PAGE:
The opinion of the court was delivered by: Marovitz, District Judge.
On January 29, 1971, subsequent to the filing of a Complaint
For Forfeiture, the Plaintiff seized a quantity of the
prescription drug, Mykocert medicated vaginal tampons pursuant
to the provisions of 21 U.S.C. § 301 et seq. and now seeks a
decree of condemnation in regard to the drug seized.
The Complaint alleges that the seized article of drug was
misbranded while held for sale after shipment in interstate
commerce within the meaning of the Act, 21 U.S.C. as follows:
§ 352(a) in that its labeling, namely, the box label,
contains statements which represent and suggest that the
article is adequate and effective as a treatment of most
vaginal infections caused by Gram-positive and Gram-negative
organisms, which statements are false and misleading, since the
article is not adequate and effective for such conditions; and
352(f)(1) in that it is a drug and its labeling fails to
bear adequate directions for use and it is not exempt from
such requirement, under the regulations, 21 C.F.R. § 1.106(g),
since the article is a new drug subject to the provisions of
21 U.S.C. § 355, and no approval of an application filed
pursuant to 21 U.S.C. § 355(b) is effective with respect to
such drug, and no notice of claimed investigational exemption
under 21 U.S.C. § 355 (i) and regulations 21 C.F.R. § 130.3 is on
file for such drug.
Beutlich, Inc., the pharmaceutical company which
manufactures Mykocert, filed a claim for the seized articles
and interrogatories were subsequently served and answered by
both sides. Plaintiff has filed a motion for summary judgment
and claimant has filed a cross-motion for summary judgment,
both motions appended by a voluminous amount of affidavits,
expert's opinions and substantiating material. Both Plaintiff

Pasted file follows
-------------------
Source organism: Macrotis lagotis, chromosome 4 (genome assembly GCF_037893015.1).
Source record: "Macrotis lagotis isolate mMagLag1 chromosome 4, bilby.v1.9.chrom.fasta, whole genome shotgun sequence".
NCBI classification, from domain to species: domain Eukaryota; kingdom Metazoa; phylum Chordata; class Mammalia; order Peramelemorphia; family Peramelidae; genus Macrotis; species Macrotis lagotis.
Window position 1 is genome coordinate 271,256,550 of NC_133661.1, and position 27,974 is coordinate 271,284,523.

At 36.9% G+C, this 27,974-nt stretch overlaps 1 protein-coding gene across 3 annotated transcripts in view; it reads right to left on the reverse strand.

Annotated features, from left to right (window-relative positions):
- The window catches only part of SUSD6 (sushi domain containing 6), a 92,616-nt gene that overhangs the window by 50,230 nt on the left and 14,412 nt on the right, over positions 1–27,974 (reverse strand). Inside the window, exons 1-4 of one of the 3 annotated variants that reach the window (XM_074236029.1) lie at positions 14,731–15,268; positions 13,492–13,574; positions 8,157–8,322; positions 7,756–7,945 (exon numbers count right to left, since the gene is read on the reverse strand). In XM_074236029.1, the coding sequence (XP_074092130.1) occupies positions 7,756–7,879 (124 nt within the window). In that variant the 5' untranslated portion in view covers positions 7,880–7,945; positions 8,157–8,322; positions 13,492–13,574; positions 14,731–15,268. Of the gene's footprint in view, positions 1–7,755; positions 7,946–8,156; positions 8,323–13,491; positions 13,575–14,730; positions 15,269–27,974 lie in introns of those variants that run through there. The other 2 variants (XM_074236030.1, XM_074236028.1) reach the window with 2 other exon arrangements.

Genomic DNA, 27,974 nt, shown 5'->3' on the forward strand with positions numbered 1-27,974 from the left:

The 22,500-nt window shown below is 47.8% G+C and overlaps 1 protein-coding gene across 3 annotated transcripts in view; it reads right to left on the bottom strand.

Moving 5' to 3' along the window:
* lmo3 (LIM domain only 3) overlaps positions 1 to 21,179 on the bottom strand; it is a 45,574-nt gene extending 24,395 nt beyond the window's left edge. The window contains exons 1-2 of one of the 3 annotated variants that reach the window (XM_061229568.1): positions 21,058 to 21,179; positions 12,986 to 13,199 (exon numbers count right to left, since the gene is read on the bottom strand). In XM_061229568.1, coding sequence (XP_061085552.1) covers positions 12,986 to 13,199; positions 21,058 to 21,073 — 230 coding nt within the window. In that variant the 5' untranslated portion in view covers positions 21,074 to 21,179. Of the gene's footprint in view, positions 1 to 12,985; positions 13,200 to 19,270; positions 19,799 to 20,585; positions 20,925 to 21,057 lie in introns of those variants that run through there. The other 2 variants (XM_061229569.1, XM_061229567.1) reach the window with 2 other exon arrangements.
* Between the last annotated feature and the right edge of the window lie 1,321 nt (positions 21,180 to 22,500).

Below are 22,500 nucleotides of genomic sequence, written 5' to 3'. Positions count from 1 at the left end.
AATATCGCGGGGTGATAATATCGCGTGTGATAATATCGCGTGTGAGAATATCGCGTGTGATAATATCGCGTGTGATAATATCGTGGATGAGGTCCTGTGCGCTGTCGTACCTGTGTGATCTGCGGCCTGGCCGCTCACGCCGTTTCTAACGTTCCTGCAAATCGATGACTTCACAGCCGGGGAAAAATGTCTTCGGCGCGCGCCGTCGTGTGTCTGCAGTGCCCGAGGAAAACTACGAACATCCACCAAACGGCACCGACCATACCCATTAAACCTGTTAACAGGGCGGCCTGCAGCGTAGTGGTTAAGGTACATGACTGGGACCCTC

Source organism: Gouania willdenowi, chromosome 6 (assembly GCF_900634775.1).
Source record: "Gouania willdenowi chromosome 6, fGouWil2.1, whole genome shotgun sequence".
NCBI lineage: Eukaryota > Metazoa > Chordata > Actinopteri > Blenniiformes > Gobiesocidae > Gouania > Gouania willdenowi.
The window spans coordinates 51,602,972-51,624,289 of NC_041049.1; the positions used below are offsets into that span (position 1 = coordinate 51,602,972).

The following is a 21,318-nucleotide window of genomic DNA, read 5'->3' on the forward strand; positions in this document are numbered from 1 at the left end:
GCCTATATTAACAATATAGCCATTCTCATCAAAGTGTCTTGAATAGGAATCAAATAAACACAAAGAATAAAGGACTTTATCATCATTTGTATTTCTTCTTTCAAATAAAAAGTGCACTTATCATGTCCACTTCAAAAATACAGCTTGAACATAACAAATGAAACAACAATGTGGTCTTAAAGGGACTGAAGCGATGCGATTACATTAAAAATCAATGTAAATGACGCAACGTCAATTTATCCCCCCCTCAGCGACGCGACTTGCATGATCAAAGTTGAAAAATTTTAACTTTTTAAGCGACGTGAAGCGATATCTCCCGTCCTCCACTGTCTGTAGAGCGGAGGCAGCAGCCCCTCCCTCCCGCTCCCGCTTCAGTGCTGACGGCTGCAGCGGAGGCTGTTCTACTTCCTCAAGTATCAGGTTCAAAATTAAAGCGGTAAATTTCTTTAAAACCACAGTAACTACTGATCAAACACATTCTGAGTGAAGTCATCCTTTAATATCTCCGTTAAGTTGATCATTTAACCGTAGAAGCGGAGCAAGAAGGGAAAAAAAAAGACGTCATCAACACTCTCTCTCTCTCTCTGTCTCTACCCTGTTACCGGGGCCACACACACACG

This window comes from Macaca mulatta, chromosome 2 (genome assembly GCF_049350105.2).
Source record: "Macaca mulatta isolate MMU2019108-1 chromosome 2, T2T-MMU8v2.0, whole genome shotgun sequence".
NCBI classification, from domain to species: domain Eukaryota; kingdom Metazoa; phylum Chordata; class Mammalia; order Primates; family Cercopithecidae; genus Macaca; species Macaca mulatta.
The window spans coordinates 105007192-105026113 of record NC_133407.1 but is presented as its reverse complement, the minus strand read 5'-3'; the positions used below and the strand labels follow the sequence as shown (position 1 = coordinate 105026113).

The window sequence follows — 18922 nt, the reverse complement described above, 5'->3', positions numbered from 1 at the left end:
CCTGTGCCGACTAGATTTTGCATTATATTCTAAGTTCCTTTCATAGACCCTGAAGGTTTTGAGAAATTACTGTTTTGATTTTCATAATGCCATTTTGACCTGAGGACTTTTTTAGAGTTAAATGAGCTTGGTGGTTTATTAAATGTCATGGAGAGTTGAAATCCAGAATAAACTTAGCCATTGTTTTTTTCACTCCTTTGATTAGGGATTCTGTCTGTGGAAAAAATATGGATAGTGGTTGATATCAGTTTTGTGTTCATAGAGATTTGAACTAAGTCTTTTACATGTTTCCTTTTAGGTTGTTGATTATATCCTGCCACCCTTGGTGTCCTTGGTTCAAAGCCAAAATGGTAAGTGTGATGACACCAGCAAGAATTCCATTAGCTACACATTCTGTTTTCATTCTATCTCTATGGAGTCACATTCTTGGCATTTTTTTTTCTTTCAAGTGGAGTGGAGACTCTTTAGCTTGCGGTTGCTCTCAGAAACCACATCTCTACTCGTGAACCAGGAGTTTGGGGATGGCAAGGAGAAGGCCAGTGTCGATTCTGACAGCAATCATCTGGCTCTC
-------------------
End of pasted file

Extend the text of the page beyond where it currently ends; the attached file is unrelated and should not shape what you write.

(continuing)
and claimant were granted leave for oral argument on their
respective motions and all parties entered into the very
important stipulation that should the Court decide that it
cannot or does not wish to dispose of the case within the
limitations of the summary judgment rule that it may proceed
to decide on the merits taking into consideration the
affidavits, depositions, interrogatories and other information
now on file as refined and distilled by oral argument. We are
now prepared to render that decision.
There are five conceivable defenses that claimant could have
raised to the Government's § 352(f)(1) grounds for forfeiture.
It could have claimed that Mykocert indeed bore adequate
instructions for lay use as required by § 352(f)(1) and
21 C.F.R. § 1.106(a) but was foreclosed from doing so since Mykocert is a
prescription drug and by its very nature cannot bear such
instructions. It could have claimed exemption from the adequate
directions requirement as provided by 21 C.F.R. § 1.106(g) for new
drugs but no approval of an application pursuant to 21 U.S.C. § 355(b)
was effective for Mykocert and no notice of claimed
investigational exemption under 21 U.S.C. § 355(i) and
21 C.F.R. § 130.3 has been filed with the United States Food and Drug
Administration which would have allowed for such an exemption.
Mykocert could have qualified for the prescription drug
exemption provided for by 21 C.F.R. § 1.106(b) by bearing labeling
authorized by an approved new drug application but claimant has
not filed a new drug application. The fifth and final avenue
and the one chosen by claimant is that Mykocert is not a "new"
drug as defined in 21 U.S.C. § 321 and 21 C.F.R. § 130.1 and that
even though § 352(f)(1) is inapplicable because of the drug's
prescriptive nature the non-newness of the drug exempts it from
any of the requirements of the previously mentioned
alternatives such as application or filing with the Federal
Drug Administration. Thus the entire crux of the case is
dependent on the one critical decisive issue as whether
Mykocert is or is not a new drug.
The criteria for determining whether or not a drug is "new"
appears in various statutes and regulations and is further
delineated by numerous cases.
The essential starting point in a definitional survey of a
"new drug" is 21 U.S.C. § 321 which states:
(p) The term "new drug" means —
(1) Any drug . . . the composition of which is
such that such drug is not generally recognized,
among experts qualified by scientific training
and experience to evaluate the safety and
effectiveness of drugs, as safe and effective for
use under the conditions prescribed, recommended,
or suggested in the labeling thereof. . . .
The regulations in 21 C.F.R. § 130.1(h) further indicate the
various conceivable ...